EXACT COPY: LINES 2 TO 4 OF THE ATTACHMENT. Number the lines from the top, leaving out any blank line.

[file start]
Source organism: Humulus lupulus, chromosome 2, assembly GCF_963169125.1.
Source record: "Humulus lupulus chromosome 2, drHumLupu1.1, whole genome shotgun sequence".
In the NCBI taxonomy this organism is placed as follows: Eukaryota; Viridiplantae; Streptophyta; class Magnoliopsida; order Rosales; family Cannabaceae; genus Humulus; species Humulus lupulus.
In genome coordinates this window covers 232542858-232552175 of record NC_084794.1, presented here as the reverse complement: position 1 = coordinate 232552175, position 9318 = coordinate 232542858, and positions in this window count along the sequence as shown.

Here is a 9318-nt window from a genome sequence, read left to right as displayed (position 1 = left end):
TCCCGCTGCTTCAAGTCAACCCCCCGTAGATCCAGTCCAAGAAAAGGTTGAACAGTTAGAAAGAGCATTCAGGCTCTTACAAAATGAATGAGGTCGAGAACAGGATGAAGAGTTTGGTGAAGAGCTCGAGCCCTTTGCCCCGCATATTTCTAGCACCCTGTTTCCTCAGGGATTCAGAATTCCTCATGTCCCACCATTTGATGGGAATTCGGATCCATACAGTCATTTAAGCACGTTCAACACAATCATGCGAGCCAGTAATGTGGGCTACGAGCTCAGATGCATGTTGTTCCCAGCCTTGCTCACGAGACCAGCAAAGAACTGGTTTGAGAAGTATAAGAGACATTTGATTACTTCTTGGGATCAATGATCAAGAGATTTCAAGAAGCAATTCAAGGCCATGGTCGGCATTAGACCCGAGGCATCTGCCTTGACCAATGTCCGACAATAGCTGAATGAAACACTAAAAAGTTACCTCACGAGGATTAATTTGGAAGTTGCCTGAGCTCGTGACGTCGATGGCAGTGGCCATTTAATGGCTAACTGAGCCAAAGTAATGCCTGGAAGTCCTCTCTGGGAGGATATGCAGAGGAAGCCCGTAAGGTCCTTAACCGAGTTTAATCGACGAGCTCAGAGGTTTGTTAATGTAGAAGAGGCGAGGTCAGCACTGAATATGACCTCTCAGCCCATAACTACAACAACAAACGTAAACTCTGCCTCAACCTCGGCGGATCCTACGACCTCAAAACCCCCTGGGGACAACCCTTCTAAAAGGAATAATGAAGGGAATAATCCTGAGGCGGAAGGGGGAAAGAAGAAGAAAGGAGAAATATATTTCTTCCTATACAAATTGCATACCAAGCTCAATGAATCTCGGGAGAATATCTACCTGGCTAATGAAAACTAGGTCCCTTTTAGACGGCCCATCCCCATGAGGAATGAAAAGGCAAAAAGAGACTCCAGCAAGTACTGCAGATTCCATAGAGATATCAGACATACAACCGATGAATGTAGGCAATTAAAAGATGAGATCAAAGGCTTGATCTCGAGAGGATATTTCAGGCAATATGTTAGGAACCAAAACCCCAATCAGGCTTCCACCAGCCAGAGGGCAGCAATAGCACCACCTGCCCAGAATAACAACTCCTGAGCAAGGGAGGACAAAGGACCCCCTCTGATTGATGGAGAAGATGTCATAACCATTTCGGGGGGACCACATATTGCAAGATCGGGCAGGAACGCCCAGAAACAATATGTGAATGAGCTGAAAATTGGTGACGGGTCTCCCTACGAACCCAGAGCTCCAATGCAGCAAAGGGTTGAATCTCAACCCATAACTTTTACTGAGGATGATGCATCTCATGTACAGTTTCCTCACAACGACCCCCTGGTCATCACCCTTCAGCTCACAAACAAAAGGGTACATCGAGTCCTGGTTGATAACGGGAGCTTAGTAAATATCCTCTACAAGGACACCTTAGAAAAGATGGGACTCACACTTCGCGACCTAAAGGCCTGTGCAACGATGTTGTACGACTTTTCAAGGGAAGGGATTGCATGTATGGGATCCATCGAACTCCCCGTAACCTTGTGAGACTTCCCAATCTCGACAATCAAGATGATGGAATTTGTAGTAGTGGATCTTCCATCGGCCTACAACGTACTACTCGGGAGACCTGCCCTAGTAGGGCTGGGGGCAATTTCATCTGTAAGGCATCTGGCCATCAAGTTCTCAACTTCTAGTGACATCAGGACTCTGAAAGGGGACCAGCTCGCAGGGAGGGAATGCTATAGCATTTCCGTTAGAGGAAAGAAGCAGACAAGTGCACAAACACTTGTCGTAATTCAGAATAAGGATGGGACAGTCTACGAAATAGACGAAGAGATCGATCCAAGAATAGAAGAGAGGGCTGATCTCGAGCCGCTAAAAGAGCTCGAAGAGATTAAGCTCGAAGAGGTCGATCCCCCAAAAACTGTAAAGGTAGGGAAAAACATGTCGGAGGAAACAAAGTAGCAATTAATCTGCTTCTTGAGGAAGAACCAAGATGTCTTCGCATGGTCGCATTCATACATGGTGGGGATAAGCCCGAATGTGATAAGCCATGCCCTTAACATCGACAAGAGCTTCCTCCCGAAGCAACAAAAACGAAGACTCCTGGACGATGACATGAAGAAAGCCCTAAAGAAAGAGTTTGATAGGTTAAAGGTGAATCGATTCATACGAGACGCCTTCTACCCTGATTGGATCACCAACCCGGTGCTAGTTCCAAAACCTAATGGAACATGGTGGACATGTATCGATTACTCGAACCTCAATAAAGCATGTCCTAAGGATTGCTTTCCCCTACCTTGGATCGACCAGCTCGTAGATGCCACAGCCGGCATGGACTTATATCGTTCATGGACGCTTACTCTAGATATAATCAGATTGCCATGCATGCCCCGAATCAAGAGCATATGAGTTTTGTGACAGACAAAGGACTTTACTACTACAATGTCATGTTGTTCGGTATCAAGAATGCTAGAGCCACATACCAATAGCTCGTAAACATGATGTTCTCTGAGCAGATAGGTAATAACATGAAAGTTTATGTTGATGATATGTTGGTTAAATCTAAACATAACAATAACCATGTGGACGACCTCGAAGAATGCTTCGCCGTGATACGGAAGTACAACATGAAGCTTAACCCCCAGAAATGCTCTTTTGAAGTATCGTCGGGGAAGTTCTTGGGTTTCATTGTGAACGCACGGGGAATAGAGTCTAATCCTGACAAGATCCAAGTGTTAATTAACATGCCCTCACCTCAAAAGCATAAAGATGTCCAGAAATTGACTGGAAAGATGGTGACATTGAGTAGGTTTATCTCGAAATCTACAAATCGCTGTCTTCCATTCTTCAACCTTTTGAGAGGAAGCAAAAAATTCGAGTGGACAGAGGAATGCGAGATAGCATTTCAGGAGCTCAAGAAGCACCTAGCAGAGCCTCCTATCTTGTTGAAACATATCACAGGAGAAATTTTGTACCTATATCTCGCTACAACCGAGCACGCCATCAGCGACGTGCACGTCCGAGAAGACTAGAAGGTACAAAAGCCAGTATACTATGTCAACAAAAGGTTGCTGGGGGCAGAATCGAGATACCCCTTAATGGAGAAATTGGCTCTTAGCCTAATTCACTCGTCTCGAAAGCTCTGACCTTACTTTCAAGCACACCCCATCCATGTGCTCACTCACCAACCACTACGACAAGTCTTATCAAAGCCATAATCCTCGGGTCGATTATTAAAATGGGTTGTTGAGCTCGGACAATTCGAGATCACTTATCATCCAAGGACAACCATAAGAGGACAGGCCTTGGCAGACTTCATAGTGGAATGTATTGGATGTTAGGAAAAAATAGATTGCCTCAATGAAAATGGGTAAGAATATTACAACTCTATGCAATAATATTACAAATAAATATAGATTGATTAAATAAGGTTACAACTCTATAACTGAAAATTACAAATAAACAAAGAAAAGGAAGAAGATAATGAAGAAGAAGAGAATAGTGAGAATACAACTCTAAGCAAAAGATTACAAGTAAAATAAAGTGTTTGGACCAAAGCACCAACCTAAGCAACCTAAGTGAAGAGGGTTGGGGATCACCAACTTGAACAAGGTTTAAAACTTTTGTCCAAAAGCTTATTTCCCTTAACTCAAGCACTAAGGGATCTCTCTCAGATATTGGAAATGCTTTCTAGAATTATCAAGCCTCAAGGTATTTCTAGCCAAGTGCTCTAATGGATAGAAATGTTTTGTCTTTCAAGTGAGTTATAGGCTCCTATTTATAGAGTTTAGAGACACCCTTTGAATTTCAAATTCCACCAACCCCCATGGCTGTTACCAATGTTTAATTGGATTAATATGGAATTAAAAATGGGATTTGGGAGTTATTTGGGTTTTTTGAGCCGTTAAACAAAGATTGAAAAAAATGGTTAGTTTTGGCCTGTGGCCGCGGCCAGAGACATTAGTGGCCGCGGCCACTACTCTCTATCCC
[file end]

Source record: "Humulus lupulus chromosome 2, drHumLupu1.1, whole genome shotgun sequence".
In the NCBI taxonomy this organism is placed as follows: Eukaryota; Viridiplantae; Streptophyta; class Magnoliopsida; order Rosales; family Cannabaceae; genus Humulus; species Humulus lupulus.
In genome coordinates this window covers 232542858-232552175 of record NC_084794.1, presented here as the reverse complement: position 1 = coordinate 232552175, position 9318 = coordinate 232542858, and positions in this window count along the sequence as shown.